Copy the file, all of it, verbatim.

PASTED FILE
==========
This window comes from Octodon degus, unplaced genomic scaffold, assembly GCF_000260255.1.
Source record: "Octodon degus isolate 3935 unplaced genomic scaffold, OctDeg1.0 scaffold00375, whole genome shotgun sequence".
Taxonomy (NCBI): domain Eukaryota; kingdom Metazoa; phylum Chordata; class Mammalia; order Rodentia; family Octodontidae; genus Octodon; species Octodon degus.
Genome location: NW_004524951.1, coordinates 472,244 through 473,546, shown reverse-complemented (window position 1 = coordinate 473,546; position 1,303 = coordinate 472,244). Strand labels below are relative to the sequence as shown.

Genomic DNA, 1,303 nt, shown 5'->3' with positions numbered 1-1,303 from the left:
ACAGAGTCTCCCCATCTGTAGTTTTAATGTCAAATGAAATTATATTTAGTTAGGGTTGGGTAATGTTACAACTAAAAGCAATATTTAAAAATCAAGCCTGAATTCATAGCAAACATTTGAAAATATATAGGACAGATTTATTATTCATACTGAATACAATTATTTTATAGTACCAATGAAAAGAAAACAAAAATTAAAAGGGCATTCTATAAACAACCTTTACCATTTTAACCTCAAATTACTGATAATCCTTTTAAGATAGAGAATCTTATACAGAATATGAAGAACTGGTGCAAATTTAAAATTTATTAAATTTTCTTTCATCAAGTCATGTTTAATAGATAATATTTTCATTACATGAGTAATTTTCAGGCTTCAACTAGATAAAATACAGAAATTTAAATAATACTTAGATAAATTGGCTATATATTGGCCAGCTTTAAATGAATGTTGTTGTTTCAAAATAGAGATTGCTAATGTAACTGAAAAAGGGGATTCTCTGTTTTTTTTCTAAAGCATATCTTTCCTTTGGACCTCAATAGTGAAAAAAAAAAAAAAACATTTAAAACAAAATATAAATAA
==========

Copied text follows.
This window comes from Octodon degus, unplaced genomic scaffold, assembly GCF_000260255.1.
Source record: "Octodon degus isolate 3935 unplaced genomic scaffold, OctDeg1.0 scaffold00375, whole genome shotgun sequence".
Taxonomy (NCBI): domain Eukaryota; kingdom Metazoa; phylum Chordata; class Mammalia; order Rodentia; family Octodontidae; genus Octodon; species Octodon degus.
Genome location: NW_004524951.1, coordinates 472,244 through 473,546, shown reverse-complemented (window position 1 = coordinate 473,546; position 1,303 = coordinate 472,244). Strand labels below are relative to the sequence as shown.

Genomic DNA, 1,303 nt, shown 5'->3' with positions numbered 1-1,303 from the left:
ACAGAGTCTCCCCATCTGTAGTTTTAATGTCAAATGAAATTATATTTAGTTAGGGTTGGGTAATGTTACAACTAAAAGCAATATTTAAAAATCAAGCCTGAATTCATAGCAAACATTTGAAAATATATAGGACAGATTTATTATTCATACTGAATACAATTATTTTATAGTACCAATGAAAAGAAAACAAAAATTAAAAGGGCATTCTATAAACAACCTTTACCATTTTAACCTCAAATTACTGATAATCCTTTTAAGATAGAGAATCTTATACAGAATATGAAGAACTGGTGCAAATTTAAAATTTATTAAATTTTCTTTCATCAAGTCATGTTTAATAGATAATATTTTCATTACATGAGTAATTTTCAGGCTTCAACTAGATAAAATACAGAAATTTAAATAATACTTAGATAAATTGGCTATATATTGGCCAGCTTTAAATGAATGTTGTTGTTTCAAAATAGAGATTGCTAATGTAACTGAAAAAGGGGATTCTCTGTTTTTTTTCTAAAGCATATCTTTCCTTTGGACCTCAATAGTGAAAAAAAAAAAAAAACATTTAAAACAAAATATAAATAA